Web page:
Home People Touring Seattle’s Lone Sake Brewery, Tahoma Fuji Sake

Touring Seattle’s Lone Sake Brewery, Tahoma Fuji Sake

Andrew Neyens made his DIY sake production facilities with the help of his father, a carpenter. Everything from the labels of the sake to the brewery itself has been designed and made by friends and family.

Sake qualification courses were held in Seattle this February 2-5. Along with the courses, Tahoma Fuji Sake Brewing Co. added an extracurricular tour of its facilities. The North American Post joined in to check the brewery out.

Andrew Neyens oversees the sake brewing at Tahoma Fuji Sake in Ballard. His road to becoming a sake brewer began in Toyama Prefecture, where he experienced the practice firsthand at Fumigiku Sake Brewery. Upon his return to Seattle, he got involved with craft beer brewing, and eventually turned to sake, opening the kura, or brewery, in 2014. The name “Tahoma Fuji” comes from the practice of Japanese Americans referring to Mt. Rainier as “Tacoma Fuji.” Its flagship Nama Genshu Junmai Ginjoshu can be found at local establishments such as Sake Nomi in Pioneer Square, the newly opened Hannyatou in Fremont and other watering holes. The brewery’s sake lees (kasu) has also achieved a good reputation and is sold at local fish shops. Seattle Fish Guys in the Central District has just started selling cod pickled in the brewery’s junmaishu sake.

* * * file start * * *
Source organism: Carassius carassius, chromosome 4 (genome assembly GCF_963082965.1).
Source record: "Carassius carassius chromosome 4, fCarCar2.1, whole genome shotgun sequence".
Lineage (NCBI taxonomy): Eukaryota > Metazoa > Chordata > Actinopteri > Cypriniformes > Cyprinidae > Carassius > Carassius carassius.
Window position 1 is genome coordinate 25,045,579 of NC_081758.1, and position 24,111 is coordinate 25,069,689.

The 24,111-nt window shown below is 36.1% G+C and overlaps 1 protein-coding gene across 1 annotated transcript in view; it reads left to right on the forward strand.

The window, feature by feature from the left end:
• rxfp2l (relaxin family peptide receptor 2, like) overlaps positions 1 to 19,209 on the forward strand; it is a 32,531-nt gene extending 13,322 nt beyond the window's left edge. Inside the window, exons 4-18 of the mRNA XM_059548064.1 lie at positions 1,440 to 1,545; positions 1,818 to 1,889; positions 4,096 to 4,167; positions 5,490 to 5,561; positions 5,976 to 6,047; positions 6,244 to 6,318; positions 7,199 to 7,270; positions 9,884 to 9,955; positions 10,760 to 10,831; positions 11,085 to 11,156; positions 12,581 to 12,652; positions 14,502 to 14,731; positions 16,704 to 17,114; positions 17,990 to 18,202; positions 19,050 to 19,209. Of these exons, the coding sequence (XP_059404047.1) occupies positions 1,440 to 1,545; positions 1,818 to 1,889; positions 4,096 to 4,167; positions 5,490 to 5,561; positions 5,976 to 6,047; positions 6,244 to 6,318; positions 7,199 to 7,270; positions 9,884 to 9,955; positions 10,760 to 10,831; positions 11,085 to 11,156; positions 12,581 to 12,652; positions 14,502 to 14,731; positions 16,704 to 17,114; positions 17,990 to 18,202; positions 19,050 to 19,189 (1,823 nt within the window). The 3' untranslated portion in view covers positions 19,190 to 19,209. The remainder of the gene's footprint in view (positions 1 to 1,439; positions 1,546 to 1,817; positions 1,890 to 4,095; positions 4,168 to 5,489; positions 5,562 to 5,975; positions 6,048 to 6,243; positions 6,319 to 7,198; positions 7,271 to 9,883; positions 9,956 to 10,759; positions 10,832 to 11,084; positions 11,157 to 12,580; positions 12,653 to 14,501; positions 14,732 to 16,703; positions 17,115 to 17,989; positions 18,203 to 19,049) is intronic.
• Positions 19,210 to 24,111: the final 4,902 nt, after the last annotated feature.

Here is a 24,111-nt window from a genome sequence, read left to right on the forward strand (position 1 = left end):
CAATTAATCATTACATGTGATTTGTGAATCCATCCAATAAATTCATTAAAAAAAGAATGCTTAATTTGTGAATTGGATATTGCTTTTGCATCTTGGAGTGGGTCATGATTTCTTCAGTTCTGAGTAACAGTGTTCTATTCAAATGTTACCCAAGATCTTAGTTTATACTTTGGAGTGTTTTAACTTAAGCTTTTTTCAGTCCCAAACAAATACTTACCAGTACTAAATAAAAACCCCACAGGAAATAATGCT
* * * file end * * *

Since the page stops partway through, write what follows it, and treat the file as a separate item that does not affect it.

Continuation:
Tahoma Fuji Sake Tour – The process of making Japanese sake

Milled rice
The main ingredient of Japanese sake is rice. Tahoma Fuji uses milled American Calrose rice.

Washing, soaking
Wash the rice and let it soak in water.

Steam rice

Steam rice
Steam after the rice absorbs the appropriate amount of water.

Koji production

Koji production
The essence of sake, koji, is made from the steamed rice.

Making the yeast mash
Yeast mash promotes alcohol fermentation.

Moromi mash

Moromi mash
Moromi is the condition of the brew before it becomes sake. Steamed rice, koji, yeast mash and water are added to the fermentation tank and fermented for 20 to 30 days.

Separating moromi and kasu
Once the fermentation is finished, the pressed moromi sake and sake lees (kasu) are separated.

Storage, maturation, preparation
Unprocessed sake (genshu) is stored and aged for a certain amount of time. The teaste should mellow. The matured genshu is then prepared for each brand.

The sake is then placed into clean bottles, put through a heat treatment (sterilization enhances the product’s storability) and we’re done!

Tahoma Fuji Sake Brewing Company